Plenty of Fish in the Sea
When school was out for the summer and my mom and dad had dropped my sister and I off for their yearly two week vacation from parenthood, my grandpa would take us fishing at generic Illinois watering holes. Read: muddy pools of shallow water surrounded by yellow and brown prairie farmland, baking in the humid summer sun, utterly indistinguishable from any other stretch of central Illinois land. My sister and I would pile excitedly into the chewing tobacco scented cab of his white pickup truck, filled to the brim with the anticipation of feeling that tug on the line that meant we’d caught our very own fish - knowing that nothing is more disappointing than going fishing and catching nothing.
I may have been the worst fisherman in the whole world. First, I didn’t even really like fish. Second, I refused to touch or even look at bait. Third, I refused to touch or get within 3 feet of a live fish. Fourth, I refused to allow any fish, no matter how puny, to be thrown back. My grandpa used to try to combat this thoroughly un-sportsmanlike tendency by insisting that whatever we caught, we’d have to eat, which would have been an effective tactic had my grandmother not eased the burden by frying them in cornmeal and serving them with more than our weekly recommended serving of ketchup on the side. Everything’s better with ketchup. Even 4-inch long blue gills.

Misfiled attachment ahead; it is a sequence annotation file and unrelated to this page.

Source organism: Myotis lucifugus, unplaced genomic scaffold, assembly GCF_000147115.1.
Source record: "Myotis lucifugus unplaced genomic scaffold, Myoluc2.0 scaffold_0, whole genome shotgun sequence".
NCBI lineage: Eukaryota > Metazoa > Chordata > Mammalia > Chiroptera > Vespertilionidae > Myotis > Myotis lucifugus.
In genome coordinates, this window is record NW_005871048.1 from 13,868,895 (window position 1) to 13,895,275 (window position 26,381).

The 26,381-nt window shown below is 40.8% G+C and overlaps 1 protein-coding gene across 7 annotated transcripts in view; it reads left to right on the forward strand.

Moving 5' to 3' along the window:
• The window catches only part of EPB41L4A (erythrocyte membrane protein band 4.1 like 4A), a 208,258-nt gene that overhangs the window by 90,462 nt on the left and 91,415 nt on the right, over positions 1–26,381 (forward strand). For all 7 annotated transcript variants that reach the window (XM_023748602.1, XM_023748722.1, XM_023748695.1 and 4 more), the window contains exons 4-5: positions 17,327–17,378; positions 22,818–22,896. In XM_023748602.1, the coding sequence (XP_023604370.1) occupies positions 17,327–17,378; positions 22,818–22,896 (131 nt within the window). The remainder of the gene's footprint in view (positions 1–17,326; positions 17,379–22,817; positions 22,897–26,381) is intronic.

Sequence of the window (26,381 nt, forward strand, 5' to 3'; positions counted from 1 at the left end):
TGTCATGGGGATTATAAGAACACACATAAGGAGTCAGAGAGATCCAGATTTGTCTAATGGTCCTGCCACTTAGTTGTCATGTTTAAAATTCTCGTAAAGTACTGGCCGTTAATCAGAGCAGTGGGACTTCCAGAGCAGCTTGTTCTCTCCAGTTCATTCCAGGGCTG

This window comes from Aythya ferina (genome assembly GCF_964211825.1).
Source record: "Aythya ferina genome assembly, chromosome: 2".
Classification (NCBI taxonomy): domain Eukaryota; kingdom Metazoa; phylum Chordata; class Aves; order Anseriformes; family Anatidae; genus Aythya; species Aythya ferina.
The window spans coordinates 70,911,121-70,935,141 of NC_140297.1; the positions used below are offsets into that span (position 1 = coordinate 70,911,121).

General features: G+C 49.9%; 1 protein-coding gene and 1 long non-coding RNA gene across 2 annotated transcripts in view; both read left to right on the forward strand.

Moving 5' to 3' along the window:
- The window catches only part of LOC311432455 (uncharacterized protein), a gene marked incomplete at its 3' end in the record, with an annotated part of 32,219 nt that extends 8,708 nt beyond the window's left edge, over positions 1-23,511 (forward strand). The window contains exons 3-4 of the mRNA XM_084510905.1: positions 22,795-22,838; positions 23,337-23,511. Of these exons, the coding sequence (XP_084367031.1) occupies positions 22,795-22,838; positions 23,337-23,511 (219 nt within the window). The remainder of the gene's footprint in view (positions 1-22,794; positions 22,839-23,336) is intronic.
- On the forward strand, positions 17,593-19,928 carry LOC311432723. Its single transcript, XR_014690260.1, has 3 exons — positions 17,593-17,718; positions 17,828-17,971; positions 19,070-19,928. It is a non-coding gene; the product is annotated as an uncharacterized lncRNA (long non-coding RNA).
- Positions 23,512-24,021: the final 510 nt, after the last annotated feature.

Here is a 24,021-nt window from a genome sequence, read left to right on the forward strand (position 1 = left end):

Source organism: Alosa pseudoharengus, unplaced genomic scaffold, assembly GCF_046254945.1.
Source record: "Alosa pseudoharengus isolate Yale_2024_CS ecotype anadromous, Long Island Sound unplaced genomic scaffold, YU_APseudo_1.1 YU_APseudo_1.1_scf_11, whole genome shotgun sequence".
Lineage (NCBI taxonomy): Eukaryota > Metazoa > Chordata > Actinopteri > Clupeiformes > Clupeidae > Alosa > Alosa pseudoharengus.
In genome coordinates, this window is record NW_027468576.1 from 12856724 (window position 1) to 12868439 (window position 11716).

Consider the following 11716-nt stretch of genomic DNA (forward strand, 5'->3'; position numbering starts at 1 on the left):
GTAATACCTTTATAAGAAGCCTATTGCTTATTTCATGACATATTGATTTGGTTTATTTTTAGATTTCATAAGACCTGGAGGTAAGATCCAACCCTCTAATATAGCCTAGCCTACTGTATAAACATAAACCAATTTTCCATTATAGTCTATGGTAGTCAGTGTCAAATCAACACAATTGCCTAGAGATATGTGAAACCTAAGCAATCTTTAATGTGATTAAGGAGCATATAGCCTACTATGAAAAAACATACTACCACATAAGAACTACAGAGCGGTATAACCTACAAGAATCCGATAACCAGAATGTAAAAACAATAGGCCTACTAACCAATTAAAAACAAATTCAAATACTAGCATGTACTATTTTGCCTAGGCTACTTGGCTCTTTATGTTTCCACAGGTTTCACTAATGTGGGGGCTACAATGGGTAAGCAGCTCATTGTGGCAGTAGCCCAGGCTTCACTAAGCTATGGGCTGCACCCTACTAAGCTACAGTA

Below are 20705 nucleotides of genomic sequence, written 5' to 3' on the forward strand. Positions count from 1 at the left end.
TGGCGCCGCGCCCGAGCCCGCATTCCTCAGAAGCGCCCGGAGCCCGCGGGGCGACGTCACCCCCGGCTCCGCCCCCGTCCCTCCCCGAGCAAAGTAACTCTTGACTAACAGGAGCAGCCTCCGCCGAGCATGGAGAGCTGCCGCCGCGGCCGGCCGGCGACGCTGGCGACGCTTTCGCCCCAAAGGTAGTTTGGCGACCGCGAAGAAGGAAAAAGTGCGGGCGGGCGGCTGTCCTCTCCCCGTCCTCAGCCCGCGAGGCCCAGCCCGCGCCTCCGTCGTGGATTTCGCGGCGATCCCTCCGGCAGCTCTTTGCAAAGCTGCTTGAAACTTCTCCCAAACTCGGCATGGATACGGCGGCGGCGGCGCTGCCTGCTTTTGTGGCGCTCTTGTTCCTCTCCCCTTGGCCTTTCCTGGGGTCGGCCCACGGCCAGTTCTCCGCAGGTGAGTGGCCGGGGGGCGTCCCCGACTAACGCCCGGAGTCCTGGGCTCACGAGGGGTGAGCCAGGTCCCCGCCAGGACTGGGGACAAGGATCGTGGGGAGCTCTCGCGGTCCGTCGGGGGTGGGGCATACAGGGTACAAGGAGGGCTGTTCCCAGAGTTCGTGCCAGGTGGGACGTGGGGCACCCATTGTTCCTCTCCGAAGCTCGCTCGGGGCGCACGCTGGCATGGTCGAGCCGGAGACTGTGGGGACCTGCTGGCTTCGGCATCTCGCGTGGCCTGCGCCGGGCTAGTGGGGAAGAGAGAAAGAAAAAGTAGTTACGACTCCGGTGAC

I look back on this childhood tendency with a sense of beautiful irony as I review my relationship history. It seems an apt metaphor for how I approach, pursue, and/or deal with men.
There’s the be-my-mom fish. There’s the be-my-psychologist fish. There’s the be-my-own-personal-Jesus fish. There’s the eternal-enigma fish. There’s the I-don’t-dig-girls fish. There’s the OCD fish. There’s the maybe-another-time fish. There’s the maybe-in-another-life fish. There's the already-been-caught-and-thrown-back-scarred-
beyond-all-recognition fish. There’s the I-haven’t-seen-you-for-8-years-and-barely-
remember-your-name-we-should-get-together-for-coffee fish. There’s the booty-call fish. There’s the occasional school of hi-nice-smile-I-read-your-profile-and-saw-some-
common-interest fishes. There are bizarre two and three headed mutant combinations of these and others, all of them thrown in the cooler with the others, indiscriminately, in faith that one day, I’ll catch something worth eating ketchup-free.
Because I really do love sushi.